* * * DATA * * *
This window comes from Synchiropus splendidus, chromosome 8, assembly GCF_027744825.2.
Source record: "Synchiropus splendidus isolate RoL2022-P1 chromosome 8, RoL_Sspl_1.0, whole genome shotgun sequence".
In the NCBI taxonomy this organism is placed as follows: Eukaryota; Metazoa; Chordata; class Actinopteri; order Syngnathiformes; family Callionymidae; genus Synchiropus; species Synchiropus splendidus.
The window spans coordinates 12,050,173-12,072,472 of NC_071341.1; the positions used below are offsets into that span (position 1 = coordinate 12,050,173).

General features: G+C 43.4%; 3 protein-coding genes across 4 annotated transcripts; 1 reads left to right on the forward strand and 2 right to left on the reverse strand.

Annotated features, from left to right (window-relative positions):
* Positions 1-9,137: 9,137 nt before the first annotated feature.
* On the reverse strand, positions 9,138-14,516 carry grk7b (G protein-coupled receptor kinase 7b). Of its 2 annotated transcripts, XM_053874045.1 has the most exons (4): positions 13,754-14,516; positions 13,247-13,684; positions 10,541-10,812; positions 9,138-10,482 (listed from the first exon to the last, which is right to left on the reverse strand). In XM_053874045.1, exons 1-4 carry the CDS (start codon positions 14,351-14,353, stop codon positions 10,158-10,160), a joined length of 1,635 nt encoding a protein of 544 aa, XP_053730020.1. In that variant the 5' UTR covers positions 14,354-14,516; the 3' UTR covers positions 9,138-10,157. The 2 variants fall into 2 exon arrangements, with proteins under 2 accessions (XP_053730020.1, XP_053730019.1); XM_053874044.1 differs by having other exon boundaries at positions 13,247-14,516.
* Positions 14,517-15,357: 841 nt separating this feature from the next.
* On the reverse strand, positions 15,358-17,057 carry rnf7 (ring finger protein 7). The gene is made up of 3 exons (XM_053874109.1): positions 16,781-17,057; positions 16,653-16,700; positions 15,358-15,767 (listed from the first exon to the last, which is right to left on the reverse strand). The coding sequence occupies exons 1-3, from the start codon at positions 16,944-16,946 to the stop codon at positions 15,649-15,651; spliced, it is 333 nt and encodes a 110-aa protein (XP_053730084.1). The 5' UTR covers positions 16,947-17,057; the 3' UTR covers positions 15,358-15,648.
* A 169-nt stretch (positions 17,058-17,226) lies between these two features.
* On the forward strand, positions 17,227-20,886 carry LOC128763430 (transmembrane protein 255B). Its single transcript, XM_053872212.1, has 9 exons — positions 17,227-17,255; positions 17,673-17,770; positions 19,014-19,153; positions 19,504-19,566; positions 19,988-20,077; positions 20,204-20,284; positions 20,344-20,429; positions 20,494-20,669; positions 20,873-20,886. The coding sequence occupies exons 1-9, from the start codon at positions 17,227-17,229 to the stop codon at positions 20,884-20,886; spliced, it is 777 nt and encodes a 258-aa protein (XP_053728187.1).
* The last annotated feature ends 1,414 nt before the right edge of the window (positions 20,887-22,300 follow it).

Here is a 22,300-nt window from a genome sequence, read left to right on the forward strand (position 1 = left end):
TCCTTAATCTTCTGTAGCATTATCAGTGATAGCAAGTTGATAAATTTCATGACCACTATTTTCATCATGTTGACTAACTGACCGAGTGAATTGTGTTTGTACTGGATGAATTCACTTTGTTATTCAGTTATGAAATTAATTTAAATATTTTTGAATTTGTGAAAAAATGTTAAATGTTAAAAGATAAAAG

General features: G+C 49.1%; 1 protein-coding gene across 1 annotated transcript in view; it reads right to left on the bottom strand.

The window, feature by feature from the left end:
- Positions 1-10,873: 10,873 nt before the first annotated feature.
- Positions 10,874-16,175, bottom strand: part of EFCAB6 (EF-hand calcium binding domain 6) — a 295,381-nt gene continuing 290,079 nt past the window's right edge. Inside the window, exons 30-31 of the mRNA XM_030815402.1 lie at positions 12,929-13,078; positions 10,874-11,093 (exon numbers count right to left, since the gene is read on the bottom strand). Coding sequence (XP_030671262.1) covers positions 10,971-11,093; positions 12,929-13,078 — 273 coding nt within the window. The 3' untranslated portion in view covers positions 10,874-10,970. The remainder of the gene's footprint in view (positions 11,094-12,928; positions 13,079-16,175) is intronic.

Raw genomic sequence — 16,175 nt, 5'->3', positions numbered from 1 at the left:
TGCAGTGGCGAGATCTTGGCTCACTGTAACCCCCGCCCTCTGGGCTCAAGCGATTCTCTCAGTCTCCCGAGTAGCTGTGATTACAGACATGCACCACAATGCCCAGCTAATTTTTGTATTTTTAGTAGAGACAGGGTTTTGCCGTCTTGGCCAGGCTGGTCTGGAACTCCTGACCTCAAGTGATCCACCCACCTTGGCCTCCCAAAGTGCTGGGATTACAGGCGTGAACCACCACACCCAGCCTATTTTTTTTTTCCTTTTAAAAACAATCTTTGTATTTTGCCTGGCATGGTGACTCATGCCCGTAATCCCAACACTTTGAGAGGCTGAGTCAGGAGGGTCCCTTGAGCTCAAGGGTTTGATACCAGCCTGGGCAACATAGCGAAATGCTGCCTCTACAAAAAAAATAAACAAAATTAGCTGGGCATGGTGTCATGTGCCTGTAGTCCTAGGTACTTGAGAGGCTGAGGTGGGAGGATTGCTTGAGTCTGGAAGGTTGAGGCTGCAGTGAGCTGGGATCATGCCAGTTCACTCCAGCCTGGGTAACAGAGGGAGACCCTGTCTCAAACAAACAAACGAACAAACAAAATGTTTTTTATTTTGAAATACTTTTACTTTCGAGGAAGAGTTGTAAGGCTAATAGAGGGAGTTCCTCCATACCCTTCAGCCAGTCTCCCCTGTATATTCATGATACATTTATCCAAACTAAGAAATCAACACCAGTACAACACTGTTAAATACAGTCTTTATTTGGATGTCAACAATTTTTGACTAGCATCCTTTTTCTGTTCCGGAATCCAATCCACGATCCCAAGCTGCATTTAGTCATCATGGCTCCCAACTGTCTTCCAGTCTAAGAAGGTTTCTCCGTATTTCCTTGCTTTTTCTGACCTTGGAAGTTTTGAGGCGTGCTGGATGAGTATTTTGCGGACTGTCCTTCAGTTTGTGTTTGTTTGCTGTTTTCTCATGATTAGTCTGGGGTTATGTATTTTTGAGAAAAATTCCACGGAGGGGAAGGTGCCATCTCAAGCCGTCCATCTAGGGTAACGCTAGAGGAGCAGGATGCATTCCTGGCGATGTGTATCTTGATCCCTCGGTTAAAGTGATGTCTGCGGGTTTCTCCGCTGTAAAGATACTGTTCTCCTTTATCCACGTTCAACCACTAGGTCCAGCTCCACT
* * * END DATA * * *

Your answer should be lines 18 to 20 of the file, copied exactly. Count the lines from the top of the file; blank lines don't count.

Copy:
- Positions 1-10,873: 10,873 nt before the first annotated feature.
- Positions 10,874-16,175, bottom strand: part of EFCAB6 (EF-hand calcium binding domain 6) — a 295,381-nt gene continuing 290,079 nt past the window's right edge. Inside the window, exons 30-31 of the mRNA XM_030815402.1 lie at positions 12,929-13,078; positions 10,874-11,093 (exon numbers count right to left, since the gene is read on the bottom strand). Coding sequence (XP_030671262.1) covers positions 10,971-11,093; positions 12,929-13,078 — 273 coding nt within the window. The 3' untranslated portion in view covers positions 10,874-10,970. The remainder of the gene's footprint in view (positions 11,094-12,928; positions 13,079-16,175) is intronic.

Raw genomic sequence — 16,175 nt, 5'->3', positions numbered from 1 at the left: